DIRECTIONS: From Portland, drive east on I-84 and take exit 69 for Mosier. Turn right after exiting and follow the Historic Columbia River Highway. After the Totem Pole Plaza make a left and drive down a gravel road to a parking area near the railroad tracks. —Michelle Harris 

Memaloose Hills

Memaloose Hills

3.2-mile out-and-back

While it’s an unofficial trail, Memaloose Hills still sees flocks of wildflower seekers in April and May. Yellow balsamroot and purple lupine surround the trail in springtime, but be on the lookout for red paintbrush as well. While the two scenic overlooks—Marsh Hill and Chatfield Hill—might steal the show with their epic views of Mount Hood and Mount Adams, the hike itself, which weaves through oak forest, wetlands, and grassy plains, doesn’t come up short. The trailhead (again, unofficial) at Memaloose Overlook is definitely worth a few moments before you begin the hike, with sweeping views of the Rowena Gap and Memaloose Island, which used to be the site of a Native American mausoleum. A sign at the overlook describes the history of Memaloose Island. Another important thing to note, the Memaloose Rest Area off Interstate 84 used to be a popular place to park for this hike but it’s not legal to use the rest area lot as a trailhead, FYI.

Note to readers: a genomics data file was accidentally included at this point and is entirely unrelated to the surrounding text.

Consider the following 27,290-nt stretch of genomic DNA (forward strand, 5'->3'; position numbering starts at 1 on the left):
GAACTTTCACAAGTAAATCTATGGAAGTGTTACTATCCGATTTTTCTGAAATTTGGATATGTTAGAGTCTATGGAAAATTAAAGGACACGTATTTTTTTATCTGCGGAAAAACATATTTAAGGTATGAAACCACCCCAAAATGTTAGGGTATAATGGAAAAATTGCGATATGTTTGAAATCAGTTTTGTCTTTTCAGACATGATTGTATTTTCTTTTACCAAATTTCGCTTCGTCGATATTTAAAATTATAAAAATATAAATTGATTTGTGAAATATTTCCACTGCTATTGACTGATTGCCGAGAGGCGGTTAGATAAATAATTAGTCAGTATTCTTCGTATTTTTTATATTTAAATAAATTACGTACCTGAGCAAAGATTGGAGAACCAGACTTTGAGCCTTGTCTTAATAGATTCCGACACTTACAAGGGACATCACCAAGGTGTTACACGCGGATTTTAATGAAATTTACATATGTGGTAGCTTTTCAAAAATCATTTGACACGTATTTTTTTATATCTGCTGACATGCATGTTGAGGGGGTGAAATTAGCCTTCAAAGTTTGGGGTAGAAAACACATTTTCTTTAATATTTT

ROUTE: Beginning at the Memaloose Overlook viewpoint, cross the Old Gorge Highway and take the main trail, passing through a forest of oak trees and ponderosa pines. This trail takes you into national forest territory. Continue along the trail, crossing a stream, and you’ll then come to the Memaloose Hills-Chatfield Hill junction. Here you have the option to either hike to Chatfield Hill or Marsh Hill, both of which have stunning views and wildflowers speckled throughout the grassy hills in springtime. For Chatfield Hill, turn right at the junction and you’ll soon pass a cattail-rimmed pond, eventually making your way towards a cattle pasture. Continue along a fence towards Chatfield Hill. The trail will veer right and you’ll meander along colorful meadows of yellow balsamroot, purple lupine, and red paintbrush before summiting Chatfield Hill, where you’ll be able to view Mount Hood, Mount Adams, and the Columbia River. After taking in the scenery, head back down to the trail junction and go right to summit Marsh Hill, where you’ll again trek along a slope blanketed with wildflowers. Once at the top, you’re surrounded with views of Mount Defiance, Mount Hood, McCall Point, and the Columbia Hills. Return to the trailhead at Memaloose Overlook from here.